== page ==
Do you have any direct experience instructing others?
“In my last job, I trained two new staff members. I worked with them on a one-on-one basis, walking them through company policy and procedures. We then advanced to learning and mastering specific skills and processes. At the end of their three-month probation, I administered a series of assessments and graded them.
“I have served as an assistant coach for the boy’s basketball team for the past four years. I develop and implement drills, conditioning exercises, and plays, and work with the group on an individual basis, as well as a whole.”
Describe your experience as a student teacher?
“My experience as a student-teacher can be described as informative and eye-opening. I knew there was a lot to being an educator. Watching a classroom teacher firsthand showed me how much more I needed to learn. I discovered new methods for effectively managing the classroom, encouraging active participation, and promoting appropriate socialization. I had the chance to design and present a thematic unit on weather.
“The weather unit incorporated simple class instruction, followed by small group projects that were presented to the class, and finally a brief essay on what the students learned. Though I was a tad nervous going in as a student teacher, I have come out of the experience with a great deal of confidence and enthusiasm for teaching my own class.”
What unique skills do you bring to the table as a career changer?
“During my time as a human resources specialist, I have developed numerous skills that will be essential for leading a classroom. These include communication and interpersonal skills. I can get along with all personality types, as well as individuals from all walks of life.
“I am highly organized and manage my time well. These are essential traits for implementing lesson plans and keeping students on schedule. I excel in conflict resolution and peer mediation to help me cultivate a well-disciplined and cooperative classroom.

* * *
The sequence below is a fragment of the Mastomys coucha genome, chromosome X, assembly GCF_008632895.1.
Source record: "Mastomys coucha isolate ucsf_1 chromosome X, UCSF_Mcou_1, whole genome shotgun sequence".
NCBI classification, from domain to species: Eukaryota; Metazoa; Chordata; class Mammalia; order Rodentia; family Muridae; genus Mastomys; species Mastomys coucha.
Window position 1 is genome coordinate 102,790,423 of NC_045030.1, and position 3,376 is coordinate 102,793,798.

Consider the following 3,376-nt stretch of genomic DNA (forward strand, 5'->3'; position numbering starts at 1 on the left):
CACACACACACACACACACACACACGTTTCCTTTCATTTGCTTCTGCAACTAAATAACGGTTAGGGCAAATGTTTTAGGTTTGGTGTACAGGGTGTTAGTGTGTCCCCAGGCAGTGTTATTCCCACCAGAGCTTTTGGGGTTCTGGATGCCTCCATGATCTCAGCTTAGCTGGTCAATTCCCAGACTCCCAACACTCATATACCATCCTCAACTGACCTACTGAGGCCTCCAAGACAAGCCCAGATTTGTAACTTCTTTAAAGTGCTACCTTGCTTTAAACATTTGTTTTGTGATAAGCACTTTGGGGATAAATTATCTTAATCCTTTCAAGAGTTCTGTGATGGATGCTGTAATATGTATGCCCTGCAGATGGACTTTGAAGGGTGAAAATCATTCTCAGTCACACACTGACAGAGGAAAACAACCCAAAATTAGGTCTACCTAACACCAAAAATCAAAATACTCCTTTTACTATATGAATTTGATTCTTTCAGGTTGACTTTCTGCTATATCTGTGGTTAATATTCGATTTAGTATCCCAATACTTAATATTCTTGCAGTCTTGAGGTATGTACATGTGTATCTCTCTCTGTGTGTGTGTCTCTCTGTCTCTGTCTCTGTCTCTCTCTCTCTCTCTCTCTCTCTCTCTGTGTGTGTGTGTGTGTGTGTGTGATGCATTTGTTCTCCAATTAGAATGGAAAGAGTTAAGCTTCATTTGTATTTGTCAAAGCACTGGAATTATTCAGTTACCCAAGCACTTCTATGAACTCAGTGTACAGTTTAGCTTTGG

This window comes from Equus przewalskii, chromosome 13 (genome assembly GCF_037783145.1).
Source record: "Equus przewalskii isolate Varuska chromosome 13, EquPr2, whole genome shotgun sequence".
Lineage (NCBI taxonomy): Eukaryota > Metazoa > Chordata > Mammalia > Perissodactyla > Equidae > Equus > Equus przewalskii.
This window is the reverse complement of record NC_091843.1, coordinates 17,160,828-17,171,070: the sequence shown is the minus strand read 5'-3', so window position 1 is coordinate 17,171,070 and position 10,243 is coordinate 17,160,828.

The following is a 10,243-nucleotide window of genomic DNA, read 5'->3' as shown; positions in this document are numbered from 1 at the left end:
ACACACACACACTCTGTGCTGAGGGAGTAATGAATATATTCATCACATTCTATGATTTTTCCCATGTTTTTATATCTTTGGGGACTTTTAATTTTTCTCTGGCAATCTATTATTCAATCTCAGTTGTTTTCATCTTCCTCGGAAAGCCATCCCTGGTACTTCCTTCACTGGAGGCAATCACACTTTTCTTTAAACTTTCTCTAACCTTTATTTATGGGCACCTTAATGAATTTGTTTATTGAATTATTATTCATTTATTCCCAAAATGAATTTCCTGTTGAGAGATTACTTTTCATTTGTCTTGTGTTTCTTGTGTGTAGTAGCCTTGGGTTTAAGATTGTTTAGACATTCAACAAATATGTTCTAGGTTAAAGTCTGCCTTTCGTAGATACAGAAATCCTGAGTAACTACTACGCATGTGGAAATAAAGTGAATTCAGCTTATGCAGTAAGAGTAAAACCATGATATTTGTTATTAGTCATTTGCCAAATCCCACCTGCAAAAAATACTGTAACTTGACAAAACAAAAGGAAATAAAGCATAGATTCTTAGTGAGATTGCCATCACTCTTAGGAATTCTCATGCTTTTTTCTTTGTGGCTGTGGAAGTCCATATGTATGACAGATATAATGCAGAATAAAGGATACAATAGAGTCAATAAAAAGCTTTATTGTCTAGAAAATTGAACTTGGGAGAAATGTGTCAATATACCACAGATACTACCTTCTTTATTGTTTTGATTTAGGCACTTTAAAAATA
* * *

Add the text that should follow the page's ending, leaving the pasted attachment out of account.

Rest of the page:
“Finally, I know what it takes, academically and socially, to qualify for and succeed in a variety of positions. I will be able to use this information to shape my students accordingly and prepare them for the working world.”
PRO TIP: Uncovering and communicating the transferable skills you can bring to teaching is paramount to land a teaching job offer.
Have you ever had to discipline another person before?
“Yes. When acting as office manager, it came to my attention that one of my employees neglected his duties, opting to surf the Internet and chat with friends. I called him into my office and expressed that he was paid to work, and for no other reason.
“I explained to him the importance of his role in the company and why he was key to our success. Then, I mentioned that he would be monitored more closely, and a further review would be conducted if necessary. He understood what he did was wrong and quickly blossomed into a model employee. I will use these same tactics in the classroom, pointing out what is incorrect behavior, and explaining what should be done instead and why.”
Do you have much experience with planning and implementation?
“In my past position, I oversaw designing and administering employee handbooks covering a variety of topics. These topics included policy and procedures, rights and benefits, and training opportunities. The comprehensive manuals broke down concepts into simple forms with a gradual progression toward more complex topics. The employees found the booklets to be informative and easy to understand.”
Are there additional interview topics or questions you would like help with? Our interview coaching service could be the solution. Find out more about this one-on-one, individualized service here.